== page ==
Friday, July 18, 2008

Morneau Wins, But Hamilton Shines

Justin Morneau was crowned the 2008 Home Run Derby Champion with a total of 22 homers. He hit 5 in the third round - the round that matters. I have to at least tip my hat to any member of the Minnesota Twins that can win my favorite slugging competition (as my earliest childhood baseball memories were cheering for the World Champs in the late 80s), however, nobody is talking about Justin Morneau.


A new hero emerged at the HRD with a phenomenal and record-breaking 28 home runs in the first round alone. That's right, he hit more HR's in round 1 than winner Morneau hit in all three rounds combined, and though 3 dingers in the third round declared that Josh Hamilton of the Texas Rangers walked away with second place, he was first in everyone's hearts. His power hitting was not the only thing that garnered him the respect of his peers, the admiration of the crowds and the talk of the town. Josh Hamilton had a much greater weapon in his arsenal than his bat: his story.


Certainly fans knew that Hamilton was not going to be the typical HRD slugger when his pitcher was introduced. We're used to BP coaches throwing for these things, or in the case of last year's outing by Matt Holliday, a friend or relative. Hamilton surprised many when his pitcher took the field - 71 year old Clay Council, Hamilton's high school coach. Not only was Council thrilled to be invited to the festivities and to pitch to Josh at Yankee Stadium, but the man threw 54 pitches in the first round - 28 of which were knocked out of the park! I was ensnared by Hamilton's excitement and charm when after his first slam the crowd went wild and he was heard to remark, "That was awesome, dude!"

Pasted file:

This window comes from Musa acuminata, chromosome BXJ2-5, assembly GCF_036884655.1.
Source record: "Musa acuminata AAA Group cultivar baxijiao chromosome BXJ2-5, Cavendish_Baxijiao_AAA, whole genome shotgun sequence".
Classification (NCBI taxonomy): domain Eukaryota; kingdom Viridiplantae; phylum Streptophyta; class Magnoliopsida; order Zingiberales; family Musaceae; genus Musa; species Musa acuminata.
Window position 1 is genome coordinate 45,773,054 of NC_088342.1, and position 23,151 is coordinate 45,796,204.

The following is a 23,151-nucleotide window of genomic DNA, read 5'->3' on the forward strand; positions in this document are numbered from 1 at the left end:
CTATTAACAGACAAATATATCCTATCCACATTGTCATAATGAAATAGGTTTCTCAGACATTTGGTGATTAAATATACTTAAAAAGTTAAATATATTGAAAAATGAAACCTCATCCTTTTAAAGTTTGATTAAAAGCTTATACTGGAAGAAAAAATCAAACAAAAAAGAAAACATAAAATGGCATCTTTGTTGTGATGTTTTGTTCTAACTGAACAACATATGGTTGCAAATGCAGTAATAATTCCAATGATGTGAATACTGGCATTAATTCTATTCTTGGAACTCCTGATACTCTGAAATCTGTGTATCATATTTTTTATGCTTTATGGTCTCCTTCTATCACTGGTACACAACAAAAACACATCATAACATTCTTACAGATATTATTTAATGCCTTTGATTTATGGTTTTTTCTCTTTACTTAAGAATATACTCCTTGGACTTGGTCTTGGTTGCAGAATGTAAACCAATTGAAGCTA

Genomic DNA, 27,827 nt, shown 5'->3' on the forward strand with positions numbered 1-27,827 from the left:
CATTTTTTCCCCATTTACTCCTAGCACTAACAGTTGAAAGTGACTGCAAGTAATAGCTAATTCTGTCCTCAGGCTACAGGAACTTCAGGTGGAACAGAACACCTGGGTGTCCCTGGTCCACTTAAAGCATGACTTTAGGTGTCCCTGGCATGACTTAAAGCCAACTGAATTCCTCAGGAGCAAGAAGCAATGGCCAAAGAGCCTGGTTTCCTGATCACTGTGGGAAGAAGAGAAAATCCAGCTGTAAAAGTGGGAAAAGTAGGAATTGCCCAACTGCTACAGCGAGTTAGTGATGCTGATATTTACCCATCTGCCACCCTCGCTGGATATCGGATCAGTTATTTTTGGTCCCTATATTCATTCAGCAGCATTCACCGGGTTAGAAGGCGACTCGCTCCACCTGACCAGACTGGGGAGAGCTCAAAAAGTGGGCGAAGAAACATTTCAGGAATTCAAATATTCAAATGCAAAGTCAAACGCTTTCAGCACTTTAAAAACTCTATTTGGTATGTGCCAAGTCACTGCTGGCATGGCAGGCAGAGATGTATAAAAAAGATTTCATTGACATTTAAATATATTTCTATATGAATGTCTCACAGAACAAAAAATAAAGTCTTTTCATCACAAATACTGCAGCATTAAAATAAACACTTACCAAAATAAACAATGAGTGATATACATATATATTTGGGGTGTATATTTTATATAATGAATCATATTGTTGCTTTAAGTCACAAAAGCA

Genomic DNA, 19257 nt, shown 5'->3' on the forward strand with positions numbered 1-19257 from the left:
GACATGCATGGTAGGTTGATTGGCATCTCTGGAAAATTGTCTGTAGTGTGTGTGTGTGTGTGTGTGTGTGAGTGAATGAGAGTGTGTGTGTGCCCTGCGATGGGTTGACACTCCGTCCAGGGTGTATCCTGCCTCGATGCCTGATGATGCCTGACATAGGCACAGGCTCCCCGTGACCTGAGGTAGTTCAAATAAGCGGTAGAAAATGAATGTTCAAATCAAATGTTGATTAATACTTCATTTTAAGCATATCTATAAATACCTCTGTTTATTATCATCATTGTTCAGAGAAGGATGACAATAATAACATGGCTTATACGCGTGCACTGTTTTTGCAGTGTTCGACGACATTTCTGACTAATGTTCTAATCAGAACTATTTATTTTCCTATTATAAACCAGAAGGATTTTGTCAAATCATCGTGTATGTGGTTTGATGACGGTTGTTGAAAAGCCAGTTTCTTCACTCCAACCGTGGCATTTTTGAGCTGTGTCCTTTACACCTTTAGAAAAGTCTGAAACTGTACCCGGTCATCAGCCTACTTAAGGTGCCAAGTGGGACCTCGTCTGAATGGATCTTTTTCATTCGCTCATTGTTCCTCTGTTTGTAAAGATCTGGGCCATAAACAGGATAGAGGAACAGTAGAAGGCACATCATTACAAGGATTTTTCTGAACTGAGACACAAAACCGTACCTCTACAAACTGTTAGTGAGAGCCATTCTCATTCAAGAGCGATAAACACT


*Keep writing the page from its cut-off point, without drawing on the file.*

Yet even this is not what earns Hamilton the all-too-rare status of role model. His story encompasses a much greater battle and includes a testimony that he openly shares about how he reached where he is today by hitting rock bottom and finding his way back to the top through a relationship with Jesus Christ. I can't even come near to describing his amazing life so I'll send you out to read it in his own words: "I'm proof that hope is never lost."
I loved how Hamilton unabashedly attributed his performance and his very life to the work of God and Jesus. It seems so rare and awkward when God can be worshiped and proclaimed outside of church but Josh Hamilton was able to share his testimony to a packed house at Yankee Stadium and an audience of millions. In that respect, there is nothing second-place about his finish and he will easily be remembered as the hero of the night. Thanks for the show, Josh, but even more, thanks for the story!

2 comments:

Tony said...

Great blog, Lisa. It's hard to do any justice to Josh Hamilton's story, but I think that you captured it well. Thanks for linking to his story, it gave me a greater appreciation of his personal testimony. Praise God.

(And a reminder that Michael Barrett wasn't all that bad.)

Greg said...

Enjoyed the post, Lisa. (For some reason my browser didn't show this new post for a few days... hmm.) In any case, you're right, Morneau won but Hamilton shined. Hamilton has an amazing story. I hope he keeps it up!